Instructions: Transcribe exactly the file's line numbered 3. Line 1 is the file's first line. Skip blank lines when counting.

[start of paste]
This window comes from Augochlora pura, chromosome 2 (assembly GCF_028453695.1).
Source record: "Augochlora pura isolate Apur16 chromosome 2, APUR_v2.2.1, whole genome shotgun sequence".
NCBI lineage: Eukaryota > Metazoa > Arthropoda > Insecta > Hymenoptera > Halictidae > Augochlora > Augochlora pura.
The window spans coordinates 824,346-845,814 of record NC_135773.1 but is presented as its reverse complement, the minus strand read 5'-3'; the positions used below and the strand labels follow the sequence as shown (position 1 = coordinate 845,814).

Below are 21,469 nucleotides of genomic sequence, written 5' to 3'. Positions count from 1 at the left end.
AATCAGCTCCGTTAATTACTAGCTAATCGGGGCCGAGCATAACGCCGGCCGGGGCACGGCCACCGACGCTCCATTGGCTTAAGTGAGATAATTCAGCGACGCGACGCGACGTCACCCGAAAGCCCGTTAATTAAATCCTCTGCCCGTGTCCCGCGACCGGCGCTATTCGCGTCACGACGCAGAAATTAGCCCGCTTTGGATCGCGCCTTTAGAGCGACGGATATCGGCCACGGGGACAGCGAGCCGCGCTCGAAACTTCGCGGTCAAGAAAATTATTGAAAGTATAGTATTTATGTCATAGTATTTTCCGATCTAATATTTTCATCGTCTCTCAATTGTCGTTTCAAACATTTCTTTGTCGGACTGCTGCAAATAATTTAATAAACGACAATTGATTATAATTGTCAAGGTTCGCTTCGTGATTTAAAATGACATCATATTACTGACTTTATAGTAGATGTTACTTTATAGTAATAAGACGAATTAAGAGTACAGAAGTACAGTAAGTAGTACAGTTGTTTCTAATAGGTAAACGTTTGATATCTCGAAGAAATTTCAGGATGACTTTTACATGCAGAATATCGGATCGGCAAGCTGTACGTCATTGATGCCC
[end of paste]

NCBI lineage: Eukaryota > Metazoa > Arthropoda > Insecta > Hymenoptera > Halictidae > Augochlora > Augochlora pura.